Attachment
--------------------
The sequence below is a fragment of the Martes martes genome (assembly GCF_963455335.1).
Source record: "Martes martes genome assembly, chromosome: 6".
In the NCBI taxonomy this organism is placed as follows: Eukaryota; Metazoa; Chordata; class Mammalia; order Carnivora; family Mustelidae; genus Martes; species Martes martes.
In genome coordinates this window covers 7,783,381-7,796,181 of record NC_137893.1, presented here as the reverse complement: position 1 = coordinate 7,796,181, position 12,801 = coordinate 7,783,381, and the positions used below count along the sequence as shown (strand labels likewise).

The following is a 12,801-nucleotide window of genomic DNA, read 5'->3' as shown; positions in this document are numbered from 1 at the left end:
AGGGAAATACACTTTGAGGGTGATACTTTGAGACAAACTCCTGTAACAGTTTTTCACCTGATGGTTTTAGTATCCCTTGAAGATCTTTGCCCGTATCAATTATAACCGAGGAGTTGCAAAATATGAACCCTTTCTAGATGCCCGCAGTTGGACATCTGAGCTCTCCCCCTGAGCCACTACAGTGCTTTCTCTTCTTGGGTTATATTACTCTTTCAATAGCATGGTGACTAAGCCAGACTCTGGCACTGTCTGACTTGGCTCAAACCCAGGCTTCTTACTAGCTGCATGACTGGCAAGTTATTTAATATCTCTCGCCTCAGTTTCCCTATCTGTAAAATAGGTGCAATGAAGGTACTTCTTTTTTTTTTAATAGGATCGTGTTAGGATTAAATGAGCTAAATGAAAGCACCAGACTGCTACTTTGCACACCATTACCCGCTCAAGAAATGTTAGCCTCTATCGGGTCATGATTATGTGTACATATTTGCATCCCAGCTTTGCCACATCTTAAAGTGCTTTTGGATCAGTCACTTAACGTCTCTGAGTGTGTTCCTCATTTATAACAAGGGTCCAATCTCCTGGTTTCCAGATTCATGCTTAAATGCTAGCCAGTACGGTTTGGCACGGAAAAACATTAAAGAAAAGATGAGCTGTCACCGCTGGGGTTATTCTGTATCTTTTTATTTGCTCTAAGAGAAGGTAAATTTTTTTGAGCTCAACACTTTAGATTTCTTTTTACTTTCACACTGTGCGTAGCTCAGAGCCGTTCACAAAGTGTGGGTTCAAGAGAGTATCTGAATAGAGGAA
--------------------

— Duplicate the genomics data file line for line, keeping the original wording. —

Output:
The sequence below is a fragment of the Martes martes genome (assembly GCF_963455335.1).
Source record: "Martes martes genome assembly, chromosome: 6".
In the NCBI taxonomy this organism is placed as follows: Eukaryota; Metazoa; Chordata; class Mammalia; order Carnivora; family Mustelidae; genus Martes; species Martes martes.
In genome coordinates this window covers 7,783,381-7,796,181 of record NC_137893.1, presented here as the reverse complement: position 1 = coordinate 7,796,181, position 12,801 = coordinate 7,783,381, and the positions used below count along the sequence as shown (strand labels likewise).

The following is a 12,801-nucleotide window of genomic DNA, read 5'->3' as shown; positions in this document are numbered from 1 at the left end:
AGGGAAATACACTTTGAGGGTGATACTTTGAGACAAACTCCTGTAACAGTTTTTCACCTGATGGTTTTAGTATCCCTTGAAGATCTTTGCCCGTATCAATTATAACCGAGGAGTTGCAAAATATGAACCCTTTCTAGATGCCCGCAGTTGGACATCTGAGCTCTCCCCCTGAGCCACTACAGTGCTTTCTCTTCTTGGGTTATATTACTCTTTCAATAGCATGGTGACTAAGCCAGACTCTGGCACTGTCTGACTTGGCTCAAACCCAGGCTTCTTACTAGCTGCATGACTGGCAAGTTATTTAATATCTCTCGCCTCAGTTTCCCTATCTGTAAAATAGGTGCAATGAAGGTACTTCTTTTTTTTTTAATAGGATCGTGTTAGGATTAAATGAGCTAAATGAAAGCACCAGACTGCTACTTTGCACACCATTACCCGCTCAAGAAATGTTAGCCTCTATCGGGTCATGATTATGTGTACATATTTGCATCCCAGCTTTGCCACATCTTAAAGTGCTTTTGGATCAGTCACTTAACGTCTCTGAGTGTGTTCCTCATTTATAACAAGGGTCCAATCTCCTGGTTTCCAGATTCATGCTTAAATGCTAGCCAGTACGGTTTGGCACGGAAAAACATTAAAGAAAAGATGAGCTGTCACCGCTGGGGTTATTCTGTATCTTTTTATTTGCTCTAAGAGAAGGTAAATTTTTTTGAGCTCAACACTTTAGATTTCTTTTTACTTTCACACTGTGCGTAGCTCAGAGCCGTTCACAAAGTGTGGGTTCAAGAGAGTATCTGAATAGAGGAA